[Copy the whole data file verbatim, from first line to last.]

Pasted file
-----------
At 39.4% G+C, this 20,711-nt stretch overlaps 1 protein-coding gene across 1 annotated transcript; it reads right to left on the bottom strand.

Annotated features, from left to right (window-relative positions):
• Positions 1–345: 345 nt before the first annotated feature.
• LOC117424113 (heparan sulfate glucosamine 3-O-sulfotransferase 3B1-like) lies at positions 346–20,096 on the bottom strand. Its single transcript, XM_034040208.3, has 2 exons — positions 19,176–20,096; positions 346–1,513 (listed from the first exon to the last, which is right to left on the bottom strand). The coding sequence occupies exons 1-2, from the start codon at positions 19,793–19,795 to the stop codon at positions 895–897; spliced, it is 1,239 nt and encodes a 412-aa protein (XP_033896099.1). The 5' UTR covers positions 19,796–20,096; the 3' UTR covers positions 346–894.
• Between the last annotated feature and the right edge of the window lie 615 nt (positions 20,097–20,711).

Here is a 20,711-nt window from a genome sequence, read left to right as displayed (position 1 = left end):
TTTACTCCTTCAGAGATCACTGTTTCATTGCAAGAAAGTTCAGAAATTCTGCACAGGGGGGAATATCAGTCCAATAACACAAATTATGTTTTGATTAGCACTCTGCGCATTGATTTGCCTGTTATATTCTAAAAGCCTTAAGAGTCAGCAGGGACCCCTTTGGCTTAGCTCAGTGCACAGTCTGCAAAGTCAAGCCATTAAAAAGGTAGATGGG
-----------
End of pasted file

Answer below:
At 39.4% G+C, this 20,711-nt stretch overlaps 1 protein-coding gene across 1 annotated transcript; it reads right to left on the bottom strand.

Annotated features, from left to right (window-relative positions):
• Positions 1–345: 345 nt before the first annotated feature.
• LOC117424113 (heparan sulfate glucosamine 3-O-sulfotransferase 3B1-like) lies at positions 346–20,096 on the bottom strand. Its single transcript, XM_034040208.3, has 2 exons — positions 19,176–20,096; positions 346–1,513 (listed from the first exon to the last, which is right to left on the bottom strand). The coding sequence occupies exons 1-2, from the start codon at positions 19,793–19,795 to the stop codon at positions 895–897; spliced, it is 1,239 nt and encodes a 412-aa protein (XP_033896099.1). The 5' UTR covers positions 19,796–20,096; the 3' UTR covers positions 346–894.
• Between the last annotated feature and the right edge of the window lie 615 nt (positions 20,097–20,711).

Here is a 20,711-nt window from a genome sequence, read left to right as displayed (position 1 = left end):
TTTACTCCTTCAGAGATCACTGTTTCATTGCAAGAAAGTTCAGAAATTCTGCACAGGGGGGAATATCAGTCCAATAACACAAATTATGTTTTGATTAGCACTCTGCGCATTGATTTGCCTGTTATATTCTAAAAGCCTTAAGAGTCAGCAGGGACCCCTTTGGCTTAGCTCAGTGCACAGTCTGCAAAGTCAAGCCATTAAAAAGGTAGATGGG